Kotlin Firebase Realtime Database – Read/Write Data example | Android

Firebase Realtime Database is a cloud-hosted database that helps us to store and sync data with NoSQL cloud database in realtime to every connected client. In this tutorial, we’re gonna look at way to read/write data in an Android App with Kotlin.

More Practice:
Kotlin Firebase Realtime Database – Get List of Data example | Android
Kotlin Firebase Realtime Database – Display List of Data with FirebaseRecyclerAdapter | Android

I. Firebase Realtime Database Overview

1. How data is structured

All Firebase Realtime Database data is stored as JSON objects without tables or records. When adding data, it becomes a node in JSON structure. For each node, we can:
– provide our own key (IDs/semantic names), or
– let it do automatically using push() method.

2. Offline Capabilities on Android

Firebase work even if our app temporarily loses internet connection. It provides tools for persisting data locally, managing presence, and handling latency.

2.1 Disk Persistence

When enabling disk persistence that automatically stores the data offline in case of no internet connection. When internet is on, offline data will be pushed to realtime database, even if the user or operating system restarts the app.

We can enable disk persistence with just one line of code:

2.2 Managing Presence

– Firebase provides simple primitives that we can use to write to the database at the time client disconnects from the Firebase Database servers. All write operations, including setting, updating, and removing, can be performed upon a disconnection.

– With Firebase, we also can detect Connection State. It is useful to know when our app is online or offline. Firebase Realtime Database provides a special location at /.info/connected which is updated every time the client’s connection state changes.

2.3 Handling Latency

The Firebase Realtime Database servers provide a mechanism to insert timestamps generated on the server as data with firebase.database.ServerValue.TIMESTAMP.

3. CRUD Operations

We can insert, read, update, delete data from Firebase Realtime Database. By default, these operations access to database is restricted so only authenticated users can read or write data.

II. Way to read/write data

0. Add Firebase to Android App
0.1 Add Firebase Realtime Database

Steps to import and enable Firebase Realtime Database is just like steps for Firebase Auth.
Just follow: Add_Firebase_to_Android_Project


0.2 Add Firebase Auth

By default, only authenticated users can read or write data, so we need Firebase Authentication.
Go to Your Firebase Project Console -> Authentication -> SIGN-IN METHOD -> Enable Email/Password.

To do without setting up Authentication, we can change the rules in the Firebase Console -> choose Project -> Database section on the left -> Rules tab:

0.3 Check

After adding Firebase Auth & Realtime DB, we can see:

build.gradle (project-level):

build.gradle (App-level):

google-services.json file:

1. Get a DatabaseReference

In order to perform any read or write operation to database, we need to get the reference to database first, so Instance of DatabaseReference gives us reference to database JSON node. From here we can to use the child node names to go further:

2. Write Data

We can use setValue() to:
– save data to a specified reference
– replace any existing data at that reference

The data can be:
String, Long, Double, Boolean, Map<String, Object>, List<Object>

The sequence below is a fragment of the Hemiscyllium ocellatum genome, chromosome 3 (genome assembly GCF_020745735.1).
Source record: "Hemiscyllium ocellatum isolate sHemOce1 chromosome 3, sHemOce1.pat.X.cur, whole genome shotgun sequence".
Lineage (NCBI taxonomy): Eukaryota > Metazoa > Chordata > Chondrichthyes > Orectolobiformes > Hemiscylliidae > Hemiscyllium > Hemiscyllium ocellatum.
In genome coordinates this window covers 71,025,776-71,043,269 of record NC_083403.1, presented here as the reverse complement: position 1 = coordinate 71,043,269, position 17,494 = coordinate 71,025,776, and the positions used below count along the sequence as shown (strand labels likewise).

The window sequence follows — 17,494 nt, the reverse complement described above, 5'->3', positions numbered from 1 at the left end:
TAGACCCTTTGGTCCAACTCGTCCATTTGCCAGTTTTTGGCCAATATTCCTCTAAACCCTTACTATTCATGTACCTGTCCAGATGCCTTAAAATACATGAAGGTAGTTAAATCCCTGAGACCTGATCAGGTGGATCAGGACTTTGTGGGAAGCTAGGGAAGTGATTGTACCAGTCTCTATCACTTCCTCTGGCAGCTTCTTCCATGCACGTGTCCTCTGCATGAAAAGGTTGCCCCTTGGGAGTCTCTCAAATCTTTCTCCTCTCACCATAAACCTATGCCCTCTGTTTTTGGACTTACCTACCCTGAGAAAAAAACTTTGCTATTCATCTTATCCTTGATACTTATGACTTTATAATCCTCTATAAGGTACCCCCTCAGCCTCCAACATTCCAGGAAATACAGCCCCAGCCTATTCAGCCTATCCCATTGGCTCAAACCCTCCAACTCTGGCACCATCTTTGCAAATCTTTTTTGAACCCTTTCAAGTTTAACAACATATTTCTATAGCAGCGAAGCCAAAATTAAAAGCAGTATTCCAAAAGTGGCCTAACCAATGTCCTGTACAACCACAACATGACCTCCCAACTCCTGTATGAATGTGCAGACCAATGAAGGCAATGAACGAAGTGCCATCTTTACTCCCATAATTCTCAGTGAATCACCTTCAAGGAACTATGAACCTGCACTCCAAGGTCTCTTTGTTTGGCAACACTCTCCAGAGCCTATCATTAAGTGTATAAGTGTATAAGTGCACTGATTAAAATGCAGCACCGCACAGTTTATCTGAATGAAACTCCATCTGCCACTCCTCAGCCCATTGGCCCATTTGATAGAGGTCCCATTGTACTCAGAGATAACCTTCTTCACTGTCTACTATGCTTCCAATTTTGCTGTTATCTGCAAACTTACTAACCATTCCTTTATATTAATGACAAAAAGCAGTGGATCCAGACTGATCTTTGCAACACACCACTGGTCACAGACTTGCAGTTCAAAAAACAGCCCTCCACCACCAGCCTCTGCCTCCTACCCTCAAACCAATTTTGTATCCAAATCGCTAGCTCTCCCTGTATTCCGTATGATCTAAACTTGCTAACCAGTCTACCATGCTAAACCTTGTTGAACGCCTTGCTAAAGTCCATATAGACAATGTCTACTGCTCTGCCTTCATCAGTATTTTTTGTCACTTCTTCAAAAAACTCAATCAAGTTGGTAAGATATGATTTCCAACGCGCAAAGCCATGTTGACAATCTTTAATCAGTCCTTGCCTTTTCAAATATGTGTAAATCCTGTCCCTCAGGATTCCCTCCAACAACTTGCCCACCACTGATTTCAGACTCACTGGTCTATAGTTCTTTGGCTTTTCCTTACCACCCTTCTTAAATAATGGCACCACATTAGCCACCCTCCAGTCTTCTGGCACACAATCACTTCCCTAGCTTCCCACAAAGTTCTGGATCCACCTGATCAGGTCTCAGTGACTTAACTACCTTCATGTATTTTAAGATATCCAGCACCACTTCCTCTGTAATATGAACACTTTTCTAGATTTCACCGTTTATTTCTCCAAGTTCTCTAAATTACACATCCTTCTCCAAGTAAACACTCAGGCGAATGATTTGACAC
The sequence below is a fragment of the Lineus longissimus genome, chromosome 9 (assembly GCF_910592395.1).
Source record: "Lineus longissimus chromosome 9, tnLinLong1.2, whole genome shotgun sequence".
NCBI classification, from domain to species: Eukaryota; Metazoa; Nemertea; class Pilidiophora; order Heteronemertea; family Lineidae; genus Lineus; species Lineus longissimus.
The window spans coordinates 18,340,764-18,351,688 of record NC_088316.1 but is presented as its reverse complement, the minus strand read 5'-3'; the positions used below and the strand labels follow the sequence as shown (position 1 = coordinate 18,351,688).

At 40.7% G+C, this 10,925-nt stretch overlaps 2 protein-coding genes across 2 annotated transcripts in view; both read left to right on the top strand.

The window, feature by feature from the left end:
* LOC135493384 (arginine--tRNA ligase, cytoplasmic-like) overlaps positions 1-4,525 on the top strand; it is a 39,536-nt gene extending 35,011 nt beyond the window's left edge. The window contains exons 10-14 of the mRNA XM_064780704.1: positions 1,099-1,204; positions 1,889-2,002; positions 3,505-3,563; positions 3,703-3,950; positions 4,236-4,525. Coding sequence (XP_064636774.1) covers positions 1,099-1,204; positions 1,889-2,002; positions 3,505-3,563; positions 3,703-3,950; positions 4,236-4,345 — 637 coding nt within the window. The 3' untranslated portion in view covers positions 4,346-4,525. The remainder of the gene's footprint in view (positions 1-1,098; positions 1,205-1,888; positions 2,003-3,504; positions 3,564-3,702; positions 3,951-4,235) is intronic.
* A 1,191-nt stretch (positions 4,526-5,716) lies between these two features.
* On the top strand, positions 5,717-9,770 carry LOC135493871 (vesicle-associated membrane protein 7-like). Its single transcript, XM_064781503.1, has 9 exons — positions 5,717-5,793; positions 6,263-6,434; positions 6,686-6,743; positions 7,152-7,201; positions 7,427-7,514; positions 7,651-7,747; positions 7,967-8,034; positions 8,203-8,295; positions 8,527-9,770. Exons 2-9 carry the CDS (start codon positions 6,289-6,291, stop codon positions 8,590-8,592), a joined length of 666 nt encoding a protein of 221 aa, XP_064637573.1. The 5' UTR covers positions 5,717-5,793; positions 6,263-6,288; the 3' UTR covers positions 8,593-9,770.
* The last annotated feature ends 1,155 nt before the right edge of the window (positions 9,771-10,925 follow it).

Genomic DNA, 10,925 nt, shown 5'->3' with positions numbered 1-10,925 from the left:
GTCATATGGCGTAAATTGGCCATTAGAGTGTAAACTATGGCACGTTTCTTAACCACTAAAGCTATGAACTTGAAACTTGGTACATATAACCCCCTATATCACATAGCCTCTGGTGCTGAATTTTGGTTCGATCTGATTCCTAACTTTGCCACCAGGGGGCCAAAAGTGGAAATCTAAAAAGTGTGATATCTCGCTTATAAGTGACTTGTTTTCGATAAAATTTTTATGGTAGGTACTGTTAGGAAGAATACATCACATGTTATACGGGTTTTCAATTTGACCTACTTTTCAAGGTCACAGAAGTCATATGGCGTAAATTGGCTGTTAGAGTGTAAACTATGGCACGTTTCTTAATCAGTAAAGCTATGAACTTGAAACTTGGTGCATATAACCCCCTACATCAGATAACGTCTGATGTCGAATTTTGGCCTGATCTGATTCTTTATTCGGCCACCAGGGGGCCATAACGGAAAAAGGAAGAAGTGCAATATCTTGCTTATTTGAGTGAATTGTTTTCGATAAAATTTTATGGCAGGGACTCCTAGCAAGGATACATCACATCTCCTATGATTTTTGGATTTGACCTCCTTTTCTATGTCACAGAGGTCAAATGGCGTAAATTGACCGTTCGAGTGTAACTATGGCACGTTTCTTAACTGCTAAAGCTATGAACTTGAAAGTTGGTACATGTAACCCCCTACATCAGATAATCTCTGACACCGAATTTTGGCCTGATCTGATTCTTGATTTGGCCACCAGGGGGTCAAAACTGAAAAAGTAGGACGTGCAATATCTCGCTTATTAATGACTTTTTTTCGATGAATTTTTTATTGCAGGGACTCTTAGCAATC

– custom Java object (has a default constructor with no arguments and public getters for the properties to be assigned)

3. Read Data
3.1 At a path

Use the addValueEventListener() method to add a ValueEventListener to a DatabaseReference. It has onDataChange() event callback that is called every time data is changed at the specified database reference, including changes to children:

3.2 Once

We can use the addListenerForSingleValueEvent() method to make a callback to be called once and then immediately removed.

For instance, load a user’s profile when he begin send a new message:

3.3 Detach listeners

Callbacks are removed by calling the removeEventListener() method:

Calling removeEventListener() on a parent listener does not automatically remove listeners registered on its child nodes. So we must also call it on any child listeners to remove the callback.

4. Delete Data

– The simplest way is to call removeValue() on a reference to the location of that data.

– We can also delete by specifying null as the value for write operation setValue() method:

III. Practice

1. Goal

We will build an Android App that can:
– create Account, sign in/sign out for Firebase Authentication.
– read/write user and message data to Firebase Realtime Database.



2. Technology

– Gradle 3.0.1
– Android Studio 3.x
– Firebase Android SDK 11.x

3. Project Structure


LoginActivity is for Authentication, then user can change to MessageActivity to send Message to Firebase Realtime Database.

4. Step by step
4.1 Create Android Project

– Generate new Android Project with package com.javasampleapproach.kotlin.firebase.realtimedb.
– Follow steps above to add Firebase Auth and Realtime DB.

4.2 Enable Firebase Auth

Go to Your Firebase Project Console -> Authentication -> SIGN-IN METHOD -> Enable Email/Password.

4.3 Model

4.4 LoginActivity

In this tutorial, we don’t explain way to authenticate an user again. To know how to implement Firebase Authentication App Client, please visit:
Kotlin Firebase Authentication – How to Sign Up, Sign In, Sign Out, Verify Email | Android

4.5 MessageActivity

4.6 Android Manifest

4.7 Run & Check result

– Use Android Studio, build and Run your Android App:


– Open Firebase Project Console -> Database:

III. Source code


By grokonez | December 18, 2017.

Last updated on July 13, 2018.

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